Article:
Differential diagnosis. The differential diagnosis for lateral knee pain includes primary myofascial pain, patellofemoral stress syndrome, early degenerative joint disease, lateral meniscal pathology, superior tibiofibular joint sprain, popliteal or biceps femoris tendinitis, common peroneal nerve injury, and referred pain from the lumbar spine. In most patients, these conditions can easily be ruled out with a careful history and physical examination. A local anesthetic injection may help differentiate soft-tissue pain from intra-articular or referred pain.
Treatment and Rehabilitation
Acute phase. Ice and phonophoresis are applied locally to reduce inflammation. Activity modification is critical. Running and any other potentially exacerbating activity such as cycling should be avoided to reduce the repetitive mechanical stress at the lateral femoral condyle. Swimming (using only the arms) with a pool buoy between the legs is usually the only activity permitted during the acute phase. Oral nonsteroidal anti-inflammatory medications may also help reduce pain and inflammation. If grossly visible swelling in the area does not subside after 3 days of treatment, a local corticosteroid injection is indicated. Ice and phonophoresis are continued after injection.
Subacute phase. Stretching exercises are started after acute inflammation subsides. Contract-relax exercises to lengthen shortened muscle groups are performed in three bouts of a 7-second submaximal contraction followed by a 15-second stretch. Particular attention is given to increasing the length of the ITB (figures 5 through 8). Stretching is indicated for the iliopsoas, rectus femoris, and gastrocnemius-soleus muscles when restrictions are noted on physical exam. Patients perform the stretches three times daily, focusing on the muscles that are excessively tight.
Myofascial restrictions are also addressed once acute inflammation has subsided. Identifying and eliminating these myofascial components complements physical therapy and should precede strengthening and muscle re-education. Soft-tissue treatment usually eliminates a significant part of the pain pattern and allows definitive and more successful treatment of ITBS.
Central trigger points of the gluteus minimus and vastus lateralis muscle: Compression, deep stripping massage, specific stretches, and heat can release central trigger points and associated contracture.
Attachment trigger points in the musculotendinous junction of the distal vastus lateralis and biceps femoris muscles: Compression and deep massage is indicated, followed by icing at the trigger points.
Contracture of the vastus lateralis muscle: Deep-tissue massage, self massage using a foam roll, and deep stretching of the vastus lateralis reduce tension and are valuable for prevention and therapy.
Fascial adhesions in the posterior ITB: In some cases, longitudinal stripping of an adhesion can eliminate the pain pattern in 1 week (three treatments).
Patients can be referred to a physical therapist or deep-tissue massage therapist. Not all therapists have the necessary manual skills and experience; successful soft-tissue treatment for ITBS requires an understanding of the pain referral patterns involved and exceptional manual control as high palpation pressure is applied. Recommendations from other physicians or from coaches and athletes who have effectively used such treatments offer the best chance for locating a skilled therapist.
Strengthening phase. Strength exercises begin once range-of-motion and myofascial restrictions are resolved. The initial exercise is side-lying leg lifts to help the patient learn to isolate the gluteus medius muscle (figure 9). For all strength exercises, patients start with one set of 20 repetitions and build up to three sets of 20 repetitions daily.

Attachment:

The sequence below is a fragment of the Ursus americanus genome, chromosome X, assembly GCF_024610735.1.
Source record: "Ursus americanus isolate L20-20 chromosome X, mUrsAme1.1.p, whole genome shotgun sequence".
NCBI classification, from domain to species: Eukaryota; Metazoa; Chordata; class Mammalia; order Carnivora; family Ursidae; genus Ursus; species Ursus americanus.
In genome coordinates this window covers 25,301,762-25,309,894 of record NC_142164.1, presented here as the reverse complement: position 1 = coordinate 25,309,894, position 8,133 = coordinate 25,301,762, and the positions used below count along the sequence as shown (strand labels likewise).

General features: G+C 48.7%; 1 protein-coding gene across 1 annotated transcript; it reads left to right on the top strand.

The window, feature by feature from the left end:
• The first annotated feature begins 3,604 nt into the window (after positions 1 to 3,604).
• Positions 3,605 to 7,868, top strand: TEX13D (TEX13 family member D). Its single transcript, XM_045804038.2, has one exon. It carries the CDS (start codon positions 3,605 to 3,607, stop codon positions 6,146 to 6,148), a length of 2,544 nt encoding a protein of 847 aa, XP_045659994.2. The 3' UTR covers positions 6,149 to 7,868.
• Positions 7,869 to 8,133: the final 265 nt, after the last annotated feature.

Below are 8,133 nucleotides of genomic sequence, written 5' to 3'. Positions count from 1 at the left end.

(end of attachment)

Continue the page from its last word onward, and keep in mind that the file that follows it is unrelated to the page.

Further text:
Because training is specific to limb position, it is essential that patients progress to weight-bearing exercise. Initially, patients are asked to stand in front of a full-length mirror and perform a step-down exercise (figure 10). Once this is mastered, patients are taught to perform the pelvic drop exercise (figure 11).
Return-to-running phase. Return to running depends on the severity and chronicity of the condition and the patient's premorbid function. Most patients fully recover by 6 weeks. As a general rule, patients can return to running once they can perform all strength exercises without pain. We recommend running every other day for the first week, starting with easy sprints on level ground. Biomechanical studies (7) have shown that faster-paced running is less likely to aggravate ITBS because at foot strike the knee is flexed beyond the angles that cause friction. Over the next 3 to 4 weeks, gradual increases in distance and frequency are permitted.
Surgical management. Various surgical techniques are performed to decrease impingement of the ITB on the lateral femoral condyle. The most common procedure is releasing the posterior 2 cm of the ITB at the lateral condyle where it appears to create the most tension over the femoral condyle (1,20). We have never had to refer one of our patients for surgery, and attribute this to the success of our aggressive rehabilitation program.
Roadmap to Success
The algorithm approach for the treatment of ITBS has proven highly successful at our sports medicine clinic. The keys to success for the more resistant cases are myofascial therapy after acute inflammation has been addressed and progression to weight-bearing strengthening exercises, with particular attention to the gluteus medius muscle, before return to running.
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Dr Fredericson is team physician for cross-country and track teams and is assistant professor in the Division of Physical Medicine and Rehabilitation, Department of Functional Restoration, and Mr Guillet is director of rehabilitation in the sports medicine program, both at Stanford University in Stanford, California. Mr DeBenedictis is director of the Stanford Myofascial Institute in Palo Alto, California. Address correspondence to Michael Fredericson, MD, Stanford University Medical Center, Department of Functional Restoration, Division of Physical Medicine and Rehabilitation, 300 Pasteur Dr, R-107B, Stanford, CA 94305.